Sunday, June 5, 2022
1 Corinthians 12:3-7, 12-13 or Romans 8:8-17
John 20:19-23 or John 14:15-16, 23-26
Today I live at a Milwaukee downtown parish. The 10-story office building next door has been empty for the past three or four years and mostly so even before that. A year ago, the current owners began the process of turning it into apartments for the nearby students from Milwaukee School of Engineering. So last summer, the clanging and banging began ricocheting as they gutted all 10 floors and removed all of the walls and duct work, sliding it down planks into gaping dumpsters eager to be fed. That has been followed by poured concrete being wheeled into the dim caverns during much of the winter months, and loads of cinder blocks most recently, and truckloads of sheetrock hoisted to the top floors. This morning, the beating of jackhammers resounds amid the early morning quiet. Thus far, there seems to be little to see as its windows and my windows gaze into one another’s worlds.
Someone clearly has a vision of what this building might be for the future, if for no other reason than that the former vision has outlived its time. Creating visions of what might be is Spirit-work, not only of buildings but of how we live our lives. At times, it may mean that what once was must be dismantled or even destroyed to make room for the new, though it can be difficult to know when that destruction is of the Spirit and when it is not. Not all destructions are good, though keeping things as they are simply because it has been so may sometimes impede growth and even love. We need to pay attention to the winds of the Spirit.
It all got me to thinking of how most of us have visions for our lives, and how, sometimes as we grow older and perhaps wiser, those visions find themselves being dismantled so that new visions might take shape, not unlike the building next door.
A while back, I found myself talking with some 20-somethings about whatever it is 20-somethings talk about with old retired priests. Somehow, the topic came up about whether it was all right to get drunk. They didn’t see anything wrong with that, they said, as long as one doesn’t drink and drive. That surprised me — it did — and I said so, and that I didn’t mean a few beers but rather drunk-drunk, as in doing something one wouldn’t otherwise do. They still thought it was OK, though with their caveat about drinking and driving. They clearly had a different vision of life than I have.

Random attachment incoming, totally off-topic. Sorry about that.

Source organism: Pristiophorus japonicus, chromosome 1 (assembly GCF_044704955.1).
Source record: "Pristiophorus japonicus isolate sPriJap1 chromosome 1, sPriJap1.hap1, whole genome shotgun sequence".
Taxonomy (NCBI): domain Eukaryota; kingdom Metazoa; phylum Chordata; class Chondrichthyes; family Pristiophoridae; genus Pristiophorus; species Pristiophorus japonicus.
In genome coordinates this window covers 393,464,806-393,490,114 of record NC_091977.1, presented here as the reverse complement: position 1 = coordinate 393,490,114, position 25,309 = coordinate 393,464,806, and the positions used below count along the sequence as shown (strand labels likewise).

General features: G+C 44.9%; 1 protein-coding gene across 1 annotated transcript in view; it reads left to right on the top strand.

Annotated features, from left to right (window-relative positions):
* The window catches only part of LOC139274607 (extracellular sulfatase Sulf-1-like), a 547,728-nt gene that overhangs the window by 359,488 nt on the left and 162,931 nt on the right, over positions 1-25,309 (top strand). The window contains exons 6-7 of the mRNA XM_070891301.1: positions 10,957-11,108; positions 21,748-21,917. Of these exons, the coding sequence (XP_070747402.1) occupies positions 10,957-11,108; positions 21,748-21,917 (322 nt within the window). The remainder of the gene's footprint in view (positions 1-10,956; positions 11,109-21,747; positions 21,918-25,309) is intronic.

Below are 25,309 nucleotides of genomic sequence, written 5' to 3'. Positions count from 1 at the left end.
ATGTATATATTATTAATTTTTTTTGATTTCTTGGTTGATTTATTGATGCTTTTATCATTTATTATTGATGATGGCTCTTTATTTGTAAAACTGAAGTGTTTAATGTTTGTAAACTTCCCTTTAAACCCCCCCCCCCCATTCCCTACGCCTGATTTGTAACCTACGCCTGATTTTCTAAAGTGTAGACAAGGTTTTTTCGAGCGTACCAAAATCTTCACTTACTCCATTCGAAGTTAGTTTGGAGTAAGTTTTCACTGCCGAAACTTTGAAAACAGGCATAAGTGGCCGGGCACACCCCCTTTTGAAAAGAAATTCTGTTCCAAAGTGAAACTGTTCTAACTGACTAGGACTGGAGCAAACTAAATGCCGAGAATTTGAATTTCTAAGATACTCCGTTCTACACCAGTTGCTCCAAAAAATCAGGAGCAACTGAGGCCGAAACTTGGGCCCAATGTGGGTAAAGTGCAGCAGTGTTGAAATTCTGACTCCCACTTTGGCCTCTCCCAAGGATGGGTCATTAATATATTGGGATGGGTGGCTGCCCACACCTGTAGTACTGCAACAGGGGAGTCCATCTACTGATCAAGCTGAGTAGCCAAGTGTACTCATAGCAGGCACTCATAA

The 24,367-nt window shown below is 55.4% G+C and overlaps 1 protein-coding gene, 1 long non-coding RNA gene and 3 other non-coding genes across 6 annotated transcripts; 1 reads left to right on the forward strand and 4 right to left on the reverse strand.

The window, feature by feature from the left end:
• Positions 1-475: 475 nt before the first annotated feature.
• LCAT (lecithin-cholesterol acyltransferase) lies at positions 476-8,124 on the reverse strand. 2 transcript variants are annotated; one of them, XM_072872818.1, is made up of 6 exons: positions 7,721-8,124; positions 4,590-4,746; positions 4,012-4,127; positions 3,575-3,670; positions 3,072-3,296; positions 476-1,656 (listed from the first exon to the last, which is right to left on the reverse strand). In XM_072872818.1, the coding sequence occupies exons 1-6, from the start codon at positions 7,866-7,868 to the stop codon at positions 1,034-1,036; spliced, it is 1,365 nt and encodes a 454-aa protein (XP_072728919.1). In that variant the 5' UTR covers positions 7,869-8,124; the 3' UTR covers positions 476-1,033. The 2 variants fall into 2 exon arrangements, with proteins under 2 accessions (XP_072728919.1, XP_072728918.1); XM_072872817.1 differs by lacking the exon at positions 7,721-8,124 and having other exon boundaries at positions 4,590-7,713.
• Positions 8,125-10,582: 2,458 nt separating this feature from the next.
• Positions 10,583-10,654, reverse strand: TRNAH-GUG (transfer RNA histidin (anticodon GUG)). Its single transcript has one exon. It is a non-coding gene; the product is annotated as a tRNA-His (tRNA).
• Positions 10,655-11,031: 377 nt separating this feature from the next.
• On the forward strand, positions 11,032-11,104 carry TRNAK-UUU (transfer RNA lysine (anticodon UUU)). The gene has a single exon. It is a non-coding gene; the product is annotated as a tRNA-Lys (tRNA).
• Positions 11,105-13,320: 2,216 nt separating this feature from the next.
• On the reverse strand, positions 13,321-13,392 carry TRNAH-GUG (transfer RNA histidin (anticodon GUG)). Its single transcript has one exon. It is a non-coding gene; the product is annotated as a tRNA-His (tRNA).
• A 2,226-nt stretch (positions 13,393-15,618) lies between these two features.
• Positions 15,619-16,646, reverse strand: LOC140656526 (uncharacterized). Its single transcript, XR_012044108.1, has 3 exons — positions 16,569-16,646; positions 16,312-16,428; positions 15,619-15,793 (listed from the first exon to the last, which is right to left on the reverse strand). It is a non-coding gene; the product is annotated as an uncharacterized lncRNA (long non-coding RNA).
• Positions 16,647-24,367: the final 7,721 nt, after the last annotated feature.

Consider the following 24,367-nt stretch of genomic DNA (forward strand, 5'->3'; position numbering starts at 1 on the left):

The point of all this is that somehow, as disciples of Jesus and over the course of our lives, one’s vision of life tends to be dismantled in us so that a vision ala Jesus might begin to take over. At least, that’s the idea of what our faith is about, sort of like the next-door building being reconfigured. It’s discovering that our younger visions of life outlive their time.
It is common these days for many folk to describe themselves as spiritual but not religious. Being spiritual, I suppose, implies having a spirituality, though I find myself musing over what goes into having a spirituality fed by God’s spirit. I think perhaps it’s about nurturing those qualities that define who we are in the inner core of our being, what we once called virtues. It’s about absorbing the lifestyle of Jesus, something that takes a lifetime of living, and then some, if we’re honest.
What I did, then, was to sit down and make a list of what some of those qualities might be. I came up with 20 of them, which surprised me that there could be so many, and probably too many to keep track of in one’s life. But it’s good to think about them once in a while, and about whether or not we really want to become that sort of person.
This is what I came up with: honesty, gentleness, patience, joy, civility, simplicity, mercy, compassion, peace, reverence, obedience, justice, courage, balance, humility, chastity, kindness, generosity, prayerfulness, the common good.
You might not think all of them are virtues, but then think what their opposites would be, and I suspect you’ll begin thinking that these 20 tend to reflect the life Jesus lived. In one way or another, they are some of what goes into having a spirituality, which is also about being Spirit-filled. You no doubt might add others.
It’s probably also a good thing not to be overwhelmed with guilt as one reads over this list. Most of us have a lifetime of trying to give them some legs, and even then we probably have to carry the task over into the next life.
Are there other virtues you would add to the idea of spirituality?
Which on the list surfaced later in your life?